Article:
Reflections by Jerry Webber

Sunday, August 8, 2010

Going Away to Receive the Kingdom

Do not be afraid, little flock, for it is your Father's good pleasure to give you the kingdom. Sell your possessions, and give alms. Makes purses for yourselves that do not wear out, an unfailing treasure in heaven, where no thief comes near and no moth destroys. For where your treasure is, there your heart will be also. (Luke 12:32 - 34)

The "kingdom" is not an outer, physical realm, but an inner stance of soul. It does not deny or denigrate the physical or the social or the mental; rather, it informs all of life.

The kingdom, as offered by God and as demonstrated through Jesus, permeates all of life. It is the core from which life is lived in all its physical, mental, and social dimensions.

Jesus told his followers that it was God's "good pleasure" to give them this stance of being in the world. It's what God wants, what God desires for all beings created.

So what are Jesus' next words? God wants to give us this kingdom, this way of seeing life, this way of being in the world . . . then his next words are "sell your possessions" and "give alms." It sounds like we have to clear out some space for what God wants us to have. God wants to give us good things, full life, meaningful existence, but our hands are too full of our own stuff to receive what God gives. There is a requisite "selling" and "giving," in short, an emptying that is part and parcel of kingdom-life.

This is where God can start to rub most of us the wrong way. We had thought that God was about helping us get ahead, helping us have more, helping us have a better life, helping us get things situated to our liking. Many of us came to faith -- or some kind of religious expression -- for just this reason: It promised to make a better life for us.

So when someone says to us that first of all we must empty, "sell," or "give away," we can get defensive. This is not the kind of religion we had bargained for.

There is a reason that the Gospels tell stories about persons who "leave" their nets (work) behind to follow Jesus . . . about sons who leave the safety and predictability of home in order to wander into "far countries" before returning home in a different way. There is a reason Jesus says that you have to lose your life in order to find it . . . that he shocks listeners with words about leaving or going away from family and work and all things well-controlled in order to find your life.

Those who receive the kingdom -- the kingdom God wants to give -- are those who are willing to open up, let go, leave, and go away from what is known, consolidated, and hoarded. In some stories, like the Prodigal Son, it is a literal leaving home, going away from what is known into that which is unknown. It means letting go of what is secure and comfortable, giving away of what one has in openness to what is ahead.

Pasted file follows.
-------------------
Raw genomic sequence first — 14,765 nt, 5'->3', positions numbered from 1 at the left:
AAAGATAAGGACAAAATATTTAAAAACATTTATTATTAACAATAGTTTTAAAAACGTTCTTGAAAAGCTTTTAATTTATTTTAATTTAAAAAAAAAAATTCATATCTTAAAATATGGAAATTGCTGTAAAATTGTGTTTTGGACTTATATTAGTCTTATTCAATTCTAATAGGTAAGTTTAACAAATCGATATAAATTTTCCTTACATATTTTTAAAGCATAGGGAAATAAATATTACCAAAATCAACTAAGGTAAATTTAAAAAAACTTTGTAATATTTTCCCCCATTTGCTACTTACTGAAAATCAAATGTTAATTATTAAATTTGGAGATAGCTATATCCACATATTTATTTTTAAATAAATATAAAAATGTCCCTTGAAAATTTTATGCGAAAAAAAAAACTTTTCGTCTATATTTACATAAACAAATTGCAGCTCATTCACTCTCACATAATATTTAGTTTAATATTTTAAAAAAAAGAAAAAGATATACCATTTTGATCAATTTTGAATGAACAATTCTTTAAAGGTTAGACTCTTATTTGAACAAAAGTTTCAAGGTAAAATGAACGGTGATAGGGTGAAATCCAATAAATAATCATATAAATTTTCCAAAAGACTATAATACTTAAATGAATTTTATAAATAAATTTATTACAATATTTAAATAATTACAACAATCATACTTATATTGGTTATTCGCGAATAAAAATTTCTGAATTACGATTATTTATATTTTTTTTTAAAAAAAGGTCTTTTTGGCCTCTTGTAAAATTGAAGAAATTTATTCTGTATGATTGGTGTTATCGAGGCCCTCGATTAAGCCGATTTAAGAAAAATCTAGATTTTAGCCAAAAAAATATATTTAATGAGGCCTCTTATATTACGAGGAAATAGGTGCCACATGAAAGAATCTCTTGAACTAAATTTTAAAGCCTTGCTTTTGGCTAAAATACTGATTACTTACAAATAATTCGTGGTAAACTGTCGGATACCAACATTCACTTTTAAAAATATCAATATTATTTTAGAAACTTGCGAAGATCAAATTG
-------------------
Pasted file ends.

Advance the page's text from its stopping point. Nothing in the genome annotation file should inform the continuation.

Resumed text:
This is the difficulty of the kingdom. It is why many hear the words, but few enter fully into it. I am invited to leave what I think I know for what I do not yet know . . . leaving where I am for where I am not yet . . . leaving who I think I am for who I might be or who might yet arise from within me.

This going away or "selling" in order to receive the kingdom is hard. It takes courage to leave, to walk into something that puts me off balance, something I cannot manage or control.

From time to time it is helpful for me to rehearse my own leavings. In what ways have I left home?

For me, leaving one religious framework for an unknown framework was a leaving home . . .

Taking up a deliberately soulful life-path was a leaving home . . .

Taking on new life-questions -- without having them answered! -- has been a leaving home . . .

Walking away from a job, with its salary, position, and identity was a leaving home . . .

Challenging my underlying assumptions about life's fairness and the place of soul has been a leaving home . . .

Daring to ask tough questions about light/darkness in faith and Holy Scripture has been a leaving home . . .

Living more soulfully, guided more organically by my sense of Spirit than by external codes has been a leaving home . . .

Have these times of "going away" from consolidation and that-which-I-know helped me to receive the kingdom that God wants to give? I cannot say. That's yet another unanswered question I'll have to live with.

I can say, however, that there is an inner tug toward this path, toward the mystery, toward the longing of my soul for this kind of life. In short, something about it feels right and seems authentic. My hope is that it is not simply a stroll into mystery, but that it is a path toward receiving the kingdom that God is pleased to give.

1 comment:

Katy said...

Wonderfully said. Thank you for sharing this.